Mental (P. J. Hogan, 2012) Liev Schreiber, Toni Collette, Caroline Goodall, Anthony LaPaglia, Kerry Fox, Deborah Mailman
I had read some of the reviews of Mental (P. J. Hogan, 2012) before I saw it. Australian reviewers like Andrew Urban and Margaret Pomeranz seemed to be struggling to find a way to say something positive about it—tho even David Stratton found it 'very disappointing'. Now that I've seen it, I can understand why they felt so torn. I too find it disappointing—because Muriel's Wedding (1994) was such a big deal, such a good film, and I liked it so much, and so a new film from PJ Hogan could have been another such major event. Well, it turns out it's much the same material, but now we're allowed to see more of the Dark Side. In the case of the earlier film, you had to point out to some viewers the sadness in the character of the melancholic wife (Jeanie Drynan's character) who set fire to the backyard in an attempt to draw attention to her misery before killing herself. But in this one, the misery is in yer face: particularly in the character of the svelteness-challenged daughter Michelle, who is diagnosed as schizophrenic, who is apparently based to some extent on Hogan's sister. The film seems to think it's a good thing when Michelle and clozapine are brought together, but there is ample opportunity before that union to see how unhappy the girl is.
Turning to a non-Australian reviewer, it was a relief to find that Richard Kuipers (in Variety) felt free to find the fatal flaw in the film:
But much of the humor is driven by a savage near-hatred of everything suburban that frequently undermines its effectiveness and poses a barrier to auds engaging emotionally with the central character and the wounded youngsters she's taken under her wing.
I wonder myself if the hatred does not extend to women. Hogan makes Rebecca Gibney's character even fatter than Toni Collette's was in Muriel (Toni must have been pissed off that Rebecca could wear a fat suit, while she had to put on 15kg!) And Collette's own character this time is a scary grotesque, reminiscent of her masculine alter Buck from United States of Tara.
And there's that scene where all the girls menstruate at the same minute on Kerry Fox's white furniture ... I was, like, omigod he's not really going to ... omigod he is ... and they do! And how is the teenage nude scene not gratuitous?
Everyone knows that it's almost impossible to pull off a comedy feature, and I think Hogan has here failed where before he did succeed. The material is too black, and should not have been revisited. Here are clips from some more reviews.
Although PJ Hogan professes that he's representing real life as he knows it on screen, for audiences he walks a fine line between the grotesque and the compassionate and for me, he succeeds, painfully but gracefully. Graham 'Grace' Walker's design is perfectly in keeping with that fine line and Don McAlpine's cinematography Jill Bilcock's editing enhance the whole. Margaret Pomeranz, At the Movies.
I saw Muriel's Wedding again quite recently and, in comparison with that, Mental is very disappointing, I think, and I really am at a loss to understand why P.J. Hogan, who is a very talented filmmaker, why he wants to sort of readdress so many of the themes from Muriel's Wedding. Because we've got a provincial seaside town. It's not Porpoise Spit. It's Dolphin Point. We've got the father, who is in local administration, who is screwing around. We've got the wife who is defeated and so on and so on. As you say, we've got The Sound of Music instead of ABBA. David Stratton, At the Movies.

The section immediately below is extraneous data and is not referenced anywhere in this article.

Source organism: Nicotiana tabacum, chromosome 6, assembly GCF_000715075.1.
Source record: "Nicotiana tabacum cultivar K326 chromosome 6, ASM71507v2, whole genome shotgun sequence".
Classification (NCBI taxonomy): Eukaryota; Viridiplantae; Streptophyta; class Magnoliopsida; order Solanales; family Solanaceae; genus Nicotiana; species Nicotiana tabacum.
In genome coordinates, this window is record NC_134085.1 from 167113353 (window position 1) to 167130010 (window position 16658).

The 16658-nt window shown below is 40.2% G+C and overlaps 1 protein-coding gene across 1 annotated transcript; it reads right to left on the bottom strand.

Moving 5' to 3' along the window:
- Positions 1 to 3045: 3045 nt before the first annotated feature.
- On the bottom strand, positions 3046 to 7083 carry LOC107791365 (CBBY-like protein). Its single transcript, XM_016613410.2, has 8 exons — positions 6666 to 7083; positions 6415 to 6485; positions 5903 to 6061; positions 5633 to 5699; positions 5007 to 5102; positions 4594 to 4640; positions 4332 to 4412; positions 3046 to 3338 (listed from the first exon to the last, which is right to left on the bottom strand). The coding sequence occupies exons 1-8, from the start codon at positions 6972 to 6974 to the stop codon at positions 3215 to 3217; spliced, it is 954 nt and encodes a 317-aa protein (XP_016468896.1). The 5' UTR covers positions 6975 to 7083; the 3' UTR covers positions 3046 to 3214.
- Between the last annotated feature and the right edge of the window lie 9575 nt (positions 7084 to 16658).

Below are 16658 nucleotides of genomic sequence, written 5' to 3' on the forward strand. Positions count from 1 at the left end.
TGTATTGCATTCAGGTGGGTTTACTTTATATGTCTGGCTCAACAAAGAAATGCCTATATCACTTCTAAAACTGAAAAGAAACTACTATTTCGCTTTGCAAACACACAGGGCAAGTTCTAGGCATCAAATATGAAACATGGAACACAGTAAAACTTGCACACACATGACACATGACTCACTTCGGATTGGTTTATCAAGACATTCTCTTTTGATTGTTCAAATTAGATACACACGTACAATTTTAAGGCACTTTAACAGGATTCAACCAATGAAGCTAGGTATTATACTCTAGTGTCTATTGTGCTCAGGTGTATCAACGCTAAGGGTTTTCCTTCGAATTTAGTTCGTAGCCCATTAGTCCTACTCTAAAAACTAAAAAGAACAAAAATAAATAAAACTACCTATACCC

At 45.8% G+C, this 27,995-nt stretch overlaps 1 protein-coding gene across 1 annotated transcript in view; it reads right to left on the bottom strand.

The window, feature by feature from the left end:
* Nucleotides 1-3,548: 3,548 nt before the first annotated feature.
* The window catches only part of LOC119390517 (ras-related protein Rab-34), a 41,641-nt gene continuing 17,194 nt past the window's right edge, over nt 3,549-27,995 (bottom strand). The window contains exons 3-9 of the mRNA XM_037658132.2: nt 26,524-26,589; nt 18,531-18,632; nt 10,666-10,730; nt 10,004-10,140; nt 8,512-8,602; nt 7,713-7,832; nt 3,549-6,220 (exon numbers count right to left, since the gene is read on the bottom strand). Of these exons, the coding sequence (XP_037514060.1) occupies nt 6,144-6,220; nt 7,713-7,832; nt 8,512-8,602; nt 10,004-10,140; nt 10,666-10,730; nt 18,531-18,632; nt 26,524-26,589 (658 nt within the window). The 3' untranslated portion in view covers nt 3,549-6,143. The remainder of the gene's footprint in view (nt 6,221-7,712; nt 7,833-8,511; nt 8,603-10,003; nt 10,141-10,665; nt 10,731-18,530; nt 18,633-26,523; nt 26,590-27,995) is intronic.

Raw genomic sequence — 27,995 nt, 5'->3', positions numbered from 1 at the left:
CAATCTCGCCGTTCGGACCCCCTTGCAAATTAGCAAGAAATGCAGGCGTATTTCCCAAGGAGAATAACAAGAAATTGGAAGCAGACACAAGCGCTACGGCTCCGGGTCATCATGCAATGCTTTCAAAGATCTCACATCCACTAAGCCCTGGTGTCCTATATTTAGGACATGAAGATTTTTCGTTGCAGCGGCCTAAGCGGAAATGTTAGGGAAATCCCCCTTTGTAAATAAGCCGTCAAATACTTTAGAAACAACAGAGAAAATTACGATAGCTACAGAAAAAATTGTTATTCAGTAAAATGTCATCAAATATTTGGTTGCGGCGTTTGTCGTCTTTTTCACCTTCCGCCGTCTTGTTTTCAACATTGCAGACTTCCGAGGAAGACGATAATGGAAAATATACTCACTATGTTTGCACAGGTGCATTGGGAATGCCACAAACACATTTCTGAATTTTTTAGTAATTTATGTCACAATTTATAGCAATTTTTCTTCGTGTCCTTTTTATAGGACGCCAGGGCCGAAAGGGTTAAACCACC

The entire cast delivers what P.J. wants - the humour is sometimes used to hide the pain, while at other times the drama takes precedence and asks us to switch modes. This ambivalent approach is also evident in the differing styles of performance, ranging from naturalism to farce.
It's not perfect, and these mood swings make it difficult for us to engage with some of the cast as we swing from one to the other, unable to avoid the bumpy transitions. But still, there is so much meat on the bones of the film there is plenty to chew on ... Andrew L. Urban, Urban Cinefile.
Cut from virtually the same autobiographical cloth as Muriel's Wedding, but stitched with a far more jagged hand and encased in an even colder heart, Mental reps a mediocre return to grotesque Australian suburban comedy by scripter-helmer P.J. Hogan. Toplining Muriel star Toni Collette as a tough-as-nails stranger who becomes a life-changing nanny to the five daughters of a dysfunctional family, pic packs enough lowbrow laughs to scrape by as a crowdpleaser for undiscriminating auds. World preemed as the Melbourne fest's closer, Mental should perform OK on Oz release Oct. 4 but looks unlikely to generate much offshore excitement. ... But much of the humor is driven by a savage near-hatred of everything suburban that frequently undermines its effectiveness and poses a barrier to auds engaging emotionally with the central character and the wounded youngsters she's taken under her wing. ... Just about the only down-to-earth character in a gallery of grotesques, Trevor [Liev Schreiber] brings a much-needed shot of reality to the proceedings prior to an unwieldy finale involving his prize display and a musical number. Richard Kuipers, Variety.
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